‘I need 30 minutes to meditate before giving the lecture’ stated Balkrishna Doshi, ‘and a quiet room in which to do so, and, oh, some tea please’.

I’ve always been somewhat taken by this, my first (and only) meeting of Doshi. This was not the request of an architectural tyrant making petty demands, but an essential aligning of thoughts, removal of distraction, and focusing on how he might respond to the audience. It was a process he mirrored in his architectural work – bring forth a determined idea, eliminate any confusion and put the ‘audience’ or the ‘user’ at the centre. Doshi was in Liverpool to give a lecture to coincide with a Le Corbusier exhibition arranged as part of the European Capital of Culture year. The lecture covered parts of his biography such as his time with Le Corbusier in Paris (and surviving on a meagre subsistence) working on the monuments of Chandigarh, as well as his work with Louis Kahn at the Indian Institute of Management in Ahmadabad. Had his career ended there it would have been remarkable but he would go on to make significant advances in both formal and social aspects of architecture.

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Mill Owners Association Building by Le Corbusier

On 7th March Doshi was awarded the Pritzker Prize, the first Indian to receive the award, and we send our hearty congratulations.

Together with his studio he has designed well over 100 projects in the Gujarati city of Ahmedabad and many more throughout the rest of India. He has chosen to focus on India rather than developing an international portfolio of work, and he has contributed much to low-cost housing provision and town planning.

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Sangarth

Ahmadabad, with its wealthy merchant class, has proved an eager patron of architecture and the city is astonishing for its quantity of bold design. They readily embraced Corbusier’s work and he received three commissions in the city. Doshi’s own work emerged out of this context. He wasn’t a mimic or somehow bound by Le Corbusier – on the contrary, he developed his ideas further and pursued the playfulness that is rarely discussed in Corb’s later commissions.

Working out of his self-built studios ‘Sangarth’ for the last 40 years, Doshi created a series of half-round concrete parasols clad with ceramic.  These vaulted spaces were quick to construct, eliminate complicated details and components, and offer flexible enclosures that can easily be extended. The vaults offer protection from the intense heat of the Gujarati summer as well as channeling the monsoon rains into a series of pools. The landscaping is equally important with large scale planting, shade trees, and a small amphitheatre carved out of the terrain. The campus is a lesson in how to design with care and beauty whilst minimising materials and maximising spatial impact.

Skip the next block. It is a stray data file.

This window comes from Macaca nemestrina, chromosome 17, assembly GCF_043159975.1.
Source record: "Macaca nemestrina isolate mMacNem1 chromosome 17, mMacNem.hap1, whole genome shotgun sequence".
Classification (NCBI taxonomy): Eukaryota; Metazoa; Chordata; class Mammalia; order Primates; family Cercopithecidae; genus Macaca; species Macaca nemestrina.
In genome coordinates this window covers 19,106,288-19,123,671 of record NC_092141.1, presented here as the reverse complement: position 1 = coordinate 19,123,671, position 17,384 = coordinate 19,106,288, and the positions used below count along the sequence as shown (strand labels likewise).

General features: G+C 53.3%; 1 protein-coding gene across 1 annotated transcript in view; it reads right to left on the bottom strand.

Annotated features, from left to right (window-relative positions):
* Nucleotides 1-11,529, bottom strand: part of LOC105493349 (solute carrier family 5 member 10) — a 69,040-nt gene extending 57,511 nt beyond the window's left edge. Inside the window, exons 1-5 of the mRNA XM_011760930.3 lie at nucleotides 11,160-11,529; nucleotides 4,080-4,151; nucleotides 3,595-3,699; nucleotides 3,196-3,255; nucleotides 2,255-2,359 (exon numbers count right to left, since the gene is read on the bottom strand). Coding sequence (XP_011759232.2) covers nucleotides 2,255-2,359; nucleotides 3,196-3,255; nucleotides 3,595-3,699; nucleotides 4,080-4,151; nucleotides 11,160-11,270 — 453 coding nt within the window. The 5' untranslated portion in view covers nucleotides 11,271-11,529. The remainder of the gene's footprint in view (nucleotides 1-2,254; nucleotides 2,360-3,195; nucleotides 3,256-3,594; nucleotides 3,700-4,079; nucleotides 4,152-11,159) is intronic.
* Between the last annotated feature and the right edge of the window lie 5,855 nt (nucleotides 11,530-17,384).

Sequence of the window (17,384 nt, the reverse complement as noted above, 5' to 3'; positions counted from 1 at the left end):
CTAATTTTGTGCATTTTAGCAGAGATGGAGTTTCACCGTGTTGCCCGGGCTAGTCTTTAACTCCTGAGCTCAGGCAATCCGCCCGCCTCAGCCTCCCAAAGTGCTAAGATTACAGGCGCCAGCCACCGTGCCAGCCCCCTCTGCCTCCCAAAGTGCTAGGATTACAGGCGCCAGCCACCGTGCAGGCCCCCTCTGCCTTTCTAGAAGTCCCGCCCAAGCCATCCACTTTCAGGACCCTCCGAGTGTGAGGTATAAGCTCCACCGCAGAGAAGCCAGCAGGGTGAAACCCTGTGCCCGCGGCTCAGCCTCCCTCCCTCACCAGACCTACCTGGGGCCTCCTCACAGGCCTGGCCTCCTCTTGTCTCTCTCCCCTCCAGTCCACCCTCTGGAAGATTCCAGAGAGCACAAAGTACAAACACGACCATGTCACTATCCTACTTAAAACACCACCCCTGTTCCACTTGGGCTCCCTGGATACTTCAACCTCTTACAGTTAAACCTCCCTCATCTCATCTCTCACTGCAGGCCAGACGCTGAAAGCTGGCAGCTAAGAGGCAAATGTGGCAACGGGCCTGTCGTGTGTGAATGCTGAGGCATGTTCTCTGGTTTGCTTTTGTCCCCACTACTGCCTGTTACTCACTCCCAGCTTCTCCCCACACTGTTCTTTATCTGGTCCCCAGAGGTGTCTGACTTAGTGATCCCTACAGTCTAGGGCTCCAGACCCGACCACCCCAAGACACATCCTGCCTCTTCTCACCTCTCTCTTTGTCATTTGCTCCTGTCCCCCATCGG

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CEPT

Although more sculpted and at a larger scale similar themes were explored at the Centre for Environment, Planning and Technology [CEPT].  Here there is an encouragement of procession and movement through the various structures and landscapes. Gathering spaces open up amongst the strong, yet simple brick masses. The climate here permits few enclosures and the building envelope is perforated and rarely defined. Wandering through the campus exposes the students to the work of others, and one stumbles upon critiques, exhibitions, models being tested, and class discussions. Circulation is no longer a corridor or a staircase. There are elements of Kahn’s IIM, but the CEPT campus is more compact, more urbane and less of a‘set piece’ than IIM – whilst both use the humble brick and deep shadowed reveals to great effect.

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Critique at CEPT

There are of course many more projects that we could discuss (see William Curtis or James Steele’s monographs for more on the work), but two that immediately spring to mind are Premabhai Hall (1972) and the Tagore Theatre (1963-65).

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Premabhai Theatre

Premabhai was a brave project, situated in the heart of old Ahmadabad’s Badra, a large public square lined with historical works and old city gates. The theatre seems to leap up and cantilever out over the square.  It confidently dominates the space, rewarded for its quirky form, and the blank gables acting as a foil to its ornate neighbours.

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Tagore Theatre, Vastu Shilpa Foundation 1967

The Tagore Theatre is a rigid frame, folded plate structure, and achieves an impressive 33m span enabling the interior to remain free of columns (as well as containing all of the services). At first sight it appears too much  – the scale and lack of surrounding context makes for a foreboding approach. But the delicate folds of the concrete and precision casting seems to soften and give the theatre a more starched-fabric feel upon close contact – plus it’s impossible not to smile at the acoustic clouds that line the interior.